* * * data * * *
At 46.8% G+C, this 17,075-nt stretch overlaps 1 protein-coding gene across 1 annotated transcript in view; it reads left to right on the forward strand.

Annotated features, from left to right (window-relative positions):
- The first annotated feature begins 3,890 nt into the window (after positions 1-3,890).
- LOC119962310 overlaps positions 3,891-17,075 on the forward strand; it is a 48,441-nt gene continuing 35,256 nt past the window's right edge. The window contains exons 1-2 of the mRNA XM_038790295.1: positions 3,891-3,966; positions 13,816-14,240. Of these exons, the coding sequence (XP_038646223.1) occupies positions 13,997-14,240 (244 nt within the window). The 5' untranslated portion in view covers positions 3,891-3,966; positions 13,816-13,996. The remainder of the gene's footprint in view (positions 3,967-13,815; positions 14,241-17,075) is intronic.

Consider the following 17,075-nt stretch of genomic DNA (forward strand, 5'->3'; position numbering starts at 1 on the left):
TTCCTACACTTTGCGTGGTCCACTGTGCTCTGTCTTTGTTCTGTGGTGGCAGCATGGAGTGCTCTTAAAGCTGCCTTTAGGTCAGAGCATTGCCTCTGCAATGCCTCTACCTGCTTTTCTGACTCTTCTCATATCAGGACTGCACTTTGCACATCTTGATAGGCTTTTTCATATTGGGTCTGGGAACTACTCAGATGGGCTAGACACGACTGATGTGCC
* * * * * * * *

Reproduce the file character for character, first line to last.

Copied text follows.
At 46.8% G+C, this 17,075-nt stretch overlaps 1 protein-coding gene across 1 annotated transcript in view; it reads left to right on the forward strand.

Annotated features, from left to right (window-relative positions):
- The first annotated feature begins 3,890 nt into the window (after positions 1-3,890).
- LOC119962310 overlaps positions 3,891-17,075 on the forward strand; it is a 48,441-nt gene continuing 35,256 nt past the window's right edge. The window contains exons 1-2 of the mRNA XM_038790295.1: positions 3,891-3,966; positions 13,816-14,240. Of these exons, the coding sequence (XP_038646223.1) occupies positions 13,997-14,240 (244 nt within the window). The 5' untranslated portion in view covers positions 3,891-3,966; positions 13,816-13,996. The remainder of the gene's footprint in view (positions 3,967-13,815; positions 14,241-17,075) is intronic.

Consider the following 17,075-nt stretch of genomic DNA (forward strand, 5'->3'; position numbering starts at 1 on the left):
TTCCTACACTTTGCGTGGTCCACTGTGCTCTGTCTTTGTTCTGTGGTGGCAGCATGGAGTGCTCTTAAAGCTGCCTTTAGGTCAGAGCATTGCCTCTGCAATGCCTCTACCTGCTTTTCTGACTCTTCTCATATCAGGACTGCACTTTGCACATCTTGATAGGCTTTTTCATATTGGGTCTGGGAACTACTCAGATGGGCTAGACACGACTGATGTGCC